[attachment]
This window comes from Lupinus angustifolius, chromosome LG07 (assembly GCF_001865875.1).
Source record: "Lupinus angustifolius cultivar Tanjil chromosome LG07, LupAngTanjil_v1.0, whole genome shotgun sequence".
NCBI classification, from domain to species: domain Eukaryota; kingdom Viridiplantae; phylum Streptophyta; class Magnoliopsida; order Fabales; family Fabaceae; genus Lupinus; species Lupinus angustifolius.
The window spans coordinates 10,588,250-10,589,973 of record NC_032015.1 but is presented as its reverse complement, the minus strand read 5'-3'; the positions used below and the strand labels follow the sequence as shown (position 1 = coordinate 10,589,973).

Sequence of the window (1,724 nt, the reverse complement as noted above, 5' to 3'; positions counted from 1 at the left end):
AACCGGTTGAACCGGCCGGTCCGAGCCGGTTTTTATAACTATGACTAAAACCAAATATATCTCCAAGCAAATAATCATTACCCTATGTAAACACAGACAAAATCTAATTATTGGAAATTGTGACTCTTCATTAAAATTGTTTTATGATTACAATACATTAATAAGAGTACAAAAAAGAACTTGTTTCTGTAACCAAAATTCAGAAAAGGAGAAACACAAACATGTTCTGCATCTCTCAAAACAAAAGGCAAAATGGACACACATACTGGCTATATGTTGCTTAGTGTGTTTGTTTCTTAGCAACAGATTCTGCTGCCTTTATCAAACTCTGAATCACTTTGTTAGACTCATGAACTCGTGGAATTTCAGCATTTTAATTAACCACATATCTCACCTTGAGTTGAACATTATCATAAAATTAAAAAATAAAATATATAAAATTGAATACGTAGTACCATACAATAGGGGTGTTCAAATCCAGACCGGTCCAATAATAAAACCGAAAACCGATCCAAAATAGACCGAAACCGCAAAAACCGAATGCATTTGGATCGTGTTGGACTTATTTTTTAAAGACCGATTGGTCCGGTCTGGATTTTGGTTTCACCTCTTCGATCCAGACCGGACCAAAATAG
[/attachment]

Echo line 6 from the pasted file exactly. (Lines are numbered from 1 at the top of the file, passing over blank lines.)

AACCGGTTGAACCGGCCGGTCCGAGCCGGTTTTTATAACTATGACTAAAACCAAATATATCTCCAAGCAAATAATCATTACCCTATGTAAACACAGACAAAATCTAATTATTGGAAATTGTGACTCTTCATTAAAATTGTTTTATGATTACAATACATTAATAAGAGTACAAAAAAGAACTTGTTTCTGTAACCAAAATTCAGAAAAGGAGAAACACAAACATGTTCTGCATCTCTCAAAACAAAAGGCAAAATGGACACACATACTGGCTATATGTTGCTTAGTGTGTTTGTTTCTTAGCAACAGATTCTGCTGCCTTTATCAAACTCTGAATCACTTTGTTAGACTCATGAACTCGTGGAATTTCAGCATTTTAATTAACCACATATCTCACCTTGAGTTGAACATTATCATAAAATTAAAAAATAAAATATATAAAATTGAATACGTAGTACCATACAATAGGGGTGTTCAAATCCAGACCGGTCCAATAATAAAACCGAAAACCGATCCAAAATAGACCGAAACCGCAAAAACCGAATGCATTTGGATCGTGTTGGACTTATTTTTTAAAGACCGATTGGTCCGGTCTGGATTTTGGTTTCACCTCTTCGATCCAGACCGGACCAAAATAG